DNA Isolation and Amplification

Genomic DNA was extracted from whole blood samples using a genomic DNA Purification Kit (TAKARA). Genotyping for GAL polymorphisms was conducted by polymerase chain reaction (PCR) followed by ligase detection reaction (LDR). Fragments of the GAL gene, each harboring one of the SNP sites listed in table S1, were amplified by a series of PCR reactions. All PCR primers and gene probes used in LDR were designed using the Primer 5.0 and Oligo 6.0 software and synthesized by Shanghai Biowing Applied Biotechnology Company. All PCR reactions were performed at 94°C for 2 min, followed by 35 cycles (30s at 94°C, 20s at 59°C, 62°C or 53°C, and 60s at 72°C), and a final extension at 72°C for 3 min.

Ligation Detection Reaction

LDRs were performed on a MJ PCT-200 Gradient thermal cycler in 20 μL of buffer containing 20 mM Tris–HCl (pH 7.6), 10 mM MgCl2, 100 mM KCl, 10 mM DTT, 1 mM EDTA, 1mM NAD+, 12.5 nM of each probe, 1 μL PCR product, and 0.1 mM DNA ligase. The reaction included an initial incubation at 95°C for 2 min and then cycling for 35 cycles at 94°C for 30 s and 60°C for 2 min. After addition of 0.5 mL 0.5 mM EDTA to stop the reaction, the products (1 μL) were mixed with an equal volume of ABI GS-500 ROX (a fluorescent labeled molecular weight standard) and deionized formamide. The mixture was denatured at 95°C for 2 min, chilled on ice rapidly, loaded on a 5% polyacrylamide and 5 M urea gel, and electrophoresed for 2.5 h at 3000V (377 DNA Prism Sequencer; Applied Biosystems). Genemapper software was used to analyze the ligation products.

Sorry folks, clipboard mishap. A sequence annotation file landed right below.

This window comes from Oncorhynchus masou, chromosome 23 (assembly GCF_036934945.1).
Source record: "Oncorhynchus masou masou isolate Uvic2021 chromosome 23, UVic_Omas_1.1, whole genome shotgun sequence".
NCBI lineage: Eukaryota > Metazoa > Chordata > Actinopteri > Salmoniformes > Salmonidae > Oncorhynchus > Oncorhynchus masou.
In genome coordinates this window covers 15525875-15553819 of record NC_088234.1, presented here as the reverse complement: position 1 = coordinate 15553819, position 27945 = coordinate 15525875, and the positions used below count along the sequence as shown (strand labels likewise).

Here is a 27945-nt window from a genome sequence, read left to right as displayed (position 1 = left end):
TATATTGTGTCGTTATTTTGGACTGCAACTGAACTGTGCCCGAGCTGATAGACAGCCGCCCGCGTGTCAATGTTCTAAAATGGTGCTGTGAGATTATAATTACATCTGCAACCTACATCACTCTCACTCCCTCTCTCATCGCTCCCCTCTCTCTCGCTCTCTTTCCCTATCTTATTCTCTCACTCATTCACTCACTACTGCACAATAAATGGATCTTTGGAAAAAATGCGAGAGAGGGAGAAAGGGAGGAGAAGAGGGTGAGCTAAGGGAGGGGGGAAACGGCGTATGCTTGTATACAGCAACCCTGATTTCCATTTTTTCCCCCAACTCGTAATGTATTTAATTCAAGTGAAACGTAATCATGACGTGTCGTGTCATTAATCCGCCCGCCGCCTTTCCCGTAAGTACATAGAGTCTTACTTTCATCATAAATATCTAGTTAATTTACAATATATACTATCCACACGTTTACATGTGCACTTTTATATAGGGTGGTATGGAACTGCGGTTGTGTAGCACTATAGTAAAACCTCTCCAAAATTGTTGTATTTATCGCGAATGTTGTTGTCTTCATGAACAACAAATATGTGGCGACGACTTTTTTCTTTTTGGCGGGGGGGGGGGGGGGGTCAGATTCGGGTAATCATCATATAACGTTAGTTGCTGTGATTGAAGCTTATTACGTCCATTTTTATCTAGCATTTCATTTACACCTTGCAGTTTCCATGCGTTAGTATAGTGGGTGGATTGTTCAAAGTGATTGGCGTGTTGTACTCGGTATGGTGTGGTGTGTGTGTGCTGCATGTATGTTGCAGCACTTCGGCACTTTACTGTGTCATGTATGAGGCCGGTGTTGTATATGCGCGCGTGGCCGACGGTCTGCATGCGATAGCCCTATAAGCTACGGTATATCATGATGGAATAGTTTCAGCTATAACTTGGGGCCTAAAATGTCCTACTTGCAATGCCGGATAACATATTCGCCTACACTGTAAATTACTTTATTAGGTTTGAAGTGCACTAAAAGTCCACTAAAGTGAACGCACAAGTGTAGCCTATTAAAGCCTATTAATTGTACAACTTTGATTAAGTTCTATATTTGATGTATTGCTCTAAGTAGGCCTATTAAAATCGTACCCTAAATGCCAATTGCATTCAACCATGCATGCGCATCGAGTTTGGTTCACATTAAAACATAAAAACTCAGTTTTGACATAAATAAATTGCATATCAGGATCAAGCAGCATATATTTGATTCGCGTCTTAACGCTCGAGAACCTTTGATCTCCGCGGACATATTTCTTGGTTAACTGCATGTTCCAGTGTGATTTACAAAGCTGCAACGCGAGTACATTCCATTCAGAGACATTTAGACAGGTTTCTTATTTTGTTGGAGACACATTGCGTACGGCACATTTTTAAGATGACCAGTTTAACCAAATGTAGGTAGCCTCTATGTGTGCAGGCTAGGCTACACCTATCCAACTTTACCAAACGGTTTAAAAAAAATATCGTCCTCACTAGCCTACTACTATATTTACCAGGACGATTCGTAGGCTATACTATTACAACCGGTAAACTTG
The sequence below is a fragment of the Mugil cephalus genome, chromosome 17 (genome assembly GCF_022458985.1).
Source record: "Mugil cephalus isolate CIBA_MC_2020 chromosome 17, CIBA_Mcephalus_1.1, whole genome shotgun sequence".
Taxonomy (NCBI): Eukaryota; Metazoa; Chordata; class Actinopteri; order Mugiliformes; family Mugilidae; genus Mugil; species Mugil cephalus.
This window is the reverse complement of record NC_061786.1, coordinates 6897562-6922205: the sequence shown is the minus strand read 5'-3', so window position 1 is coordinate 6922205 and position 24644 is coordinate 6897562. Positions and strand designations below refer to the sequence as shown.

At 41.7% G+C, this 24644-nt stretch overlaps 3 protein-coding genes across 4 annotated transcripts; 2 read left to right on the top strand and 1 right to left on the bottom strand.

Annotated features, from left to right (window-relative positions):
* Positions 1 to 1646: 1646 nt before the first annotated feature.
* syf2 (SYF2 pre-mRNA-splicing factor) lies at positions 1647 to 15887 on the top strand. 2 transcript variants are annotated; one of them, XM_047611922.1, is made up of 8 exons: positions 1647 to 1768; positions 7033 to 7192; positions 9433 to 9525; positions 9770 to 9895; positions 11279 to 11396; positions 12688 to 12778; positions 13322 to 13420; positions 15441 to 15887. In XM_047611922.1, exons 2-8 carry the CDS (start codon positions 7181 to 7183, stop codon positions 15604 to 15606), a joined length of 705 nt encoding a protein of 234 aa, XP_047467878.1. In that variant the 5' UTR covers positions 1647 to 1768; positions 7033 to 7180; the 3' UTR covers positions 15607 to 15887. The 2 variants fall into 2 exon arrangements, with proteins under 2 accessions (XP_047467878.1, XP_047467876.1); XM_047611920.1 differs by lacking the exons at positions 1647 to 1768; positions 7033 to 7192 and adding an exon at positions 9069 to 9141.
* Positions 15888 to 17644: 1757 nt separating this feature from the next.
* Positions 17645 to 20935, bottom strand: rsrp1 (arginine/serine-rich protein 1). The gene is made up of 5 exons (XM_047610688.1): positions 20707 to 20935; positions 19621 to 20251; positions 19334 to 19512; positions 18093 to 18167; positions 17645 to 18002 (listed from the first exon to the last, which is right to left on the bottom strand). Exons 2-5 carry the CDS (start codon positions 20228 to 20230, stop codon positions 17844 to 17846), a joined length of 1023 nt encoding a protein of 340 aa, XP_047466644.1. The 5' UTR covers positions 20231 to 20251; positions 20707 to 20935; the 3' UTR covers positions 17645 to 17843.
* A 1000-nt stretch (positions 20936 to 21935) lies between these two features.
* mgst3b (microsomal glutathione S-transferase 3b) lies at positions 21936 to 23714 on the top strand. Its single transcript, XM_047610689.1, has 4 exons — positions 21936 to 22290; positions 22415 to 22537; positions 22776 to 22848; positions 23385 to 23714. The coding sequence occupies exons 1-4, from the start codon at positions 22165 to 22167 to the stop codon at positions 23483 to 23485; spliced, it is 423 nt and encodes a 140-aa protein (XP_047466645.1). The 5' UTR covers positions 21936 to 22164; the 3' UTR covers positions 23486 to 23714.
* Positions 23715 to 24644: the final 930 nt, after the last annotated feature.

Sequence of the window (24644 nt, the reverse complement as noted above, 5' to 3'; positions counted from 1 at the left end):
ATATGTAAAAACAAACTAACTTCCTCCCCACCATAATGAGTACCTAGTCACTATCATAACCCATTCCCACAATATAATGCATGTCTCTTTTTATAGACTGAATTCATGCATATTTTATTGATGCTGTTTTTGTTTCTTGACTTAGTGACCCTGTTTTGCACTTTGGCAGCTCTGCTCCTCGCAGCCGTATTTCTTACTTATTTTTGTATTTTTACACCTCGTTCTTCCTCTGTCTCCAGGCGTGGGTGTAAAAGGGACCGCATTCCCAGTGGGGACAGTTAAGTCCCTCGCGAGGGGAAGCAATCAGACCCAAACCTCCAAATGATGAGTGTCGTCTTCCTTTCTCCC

Statistical Analysis